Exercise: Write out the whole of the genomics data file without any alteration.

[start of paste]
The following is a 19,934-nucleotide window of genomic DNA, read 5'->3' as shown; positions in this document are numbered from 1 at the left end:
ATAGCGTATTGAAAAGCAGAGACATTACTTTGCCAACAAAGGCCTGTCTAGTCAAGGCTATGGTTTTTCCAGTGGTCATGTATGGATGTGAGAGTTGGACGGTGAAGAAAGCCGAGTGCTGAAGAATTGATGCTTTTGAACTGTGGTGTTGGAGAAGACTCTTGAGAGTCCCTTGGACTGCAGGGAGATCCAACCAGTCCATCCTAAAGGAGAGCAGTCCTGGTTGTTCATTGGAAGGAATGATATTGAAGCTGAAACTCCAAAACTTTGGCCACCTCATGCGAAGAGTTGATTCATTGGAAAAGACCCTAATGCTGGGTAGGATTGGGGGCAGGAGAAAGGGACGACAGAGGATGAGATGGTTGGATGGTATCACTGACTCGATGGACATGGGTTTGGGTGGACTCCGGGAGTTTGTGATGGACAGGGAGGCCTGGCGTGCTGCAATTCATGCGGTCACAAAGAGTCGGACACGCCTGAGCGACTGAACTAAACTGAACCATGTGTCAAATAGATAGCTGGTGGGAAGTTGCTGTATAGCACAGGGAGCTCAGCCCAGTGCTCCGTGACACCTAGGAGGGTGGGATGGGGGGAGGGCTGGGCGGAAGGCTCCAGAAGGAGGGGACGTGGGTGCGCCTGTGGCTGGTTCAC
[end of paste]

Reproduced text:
The following is a 19,934-nucleotide window of genomic DNA, read 5'->3' as shown; positions in this document are numbered from 1 at the left end:
ATAGCGTATTGAAAAGCAGAGACATTACTTTGCCAACAAAGGCCTGTCTAGTCAAGGCTATGGTTTTTCCAGTGGTCATGTATGGATGTGAGAGTTGGACGGTGAAGAAAGCCGAGTGCTGAAGAATTGATGCTTTTGAACTGTGGTGTTGGAGAAGACTCTTGAGAGTCCCTTGGACTGCAGGGAGATCCAACCAGTCCATCCTAAAGGAGAGCAGTCCTGGTTGTTCATTGGAAGGAATGATATTGAAGCTGAAACTCCAAAACTTTGGCCACCTCATGCGAAGAGTTGATTCATTGGAAAAGACCCTAATGCTGGGTAGGATTGGGGGCAGGAGAAAGGGACGACAGAGGATGAGATGGTTGGATGGTATCACTGACTCGATGGACATGGGTTTGGGTGGACTCCGGGAGTTTGTGATGGACAGGGAGGCCTGGCGTGCTGCAATTCATGCGGTCACAAAGAGTCGGACACGCCTGAGCGACTGAACTAAACTGAACCATGTGTCAAATAGATAGCTGGTGGGAAGTTGCTGTATAGCACAGGGAGCTCAGCCCAGTGCTCCGTGACACCTAGGAGGGTGGGATGGGGGGAGGGCTGGGCGGAAGGCTCCAGAAGGAGGGGACGTGGGTGCGCCTGTGGCTGGTTCAC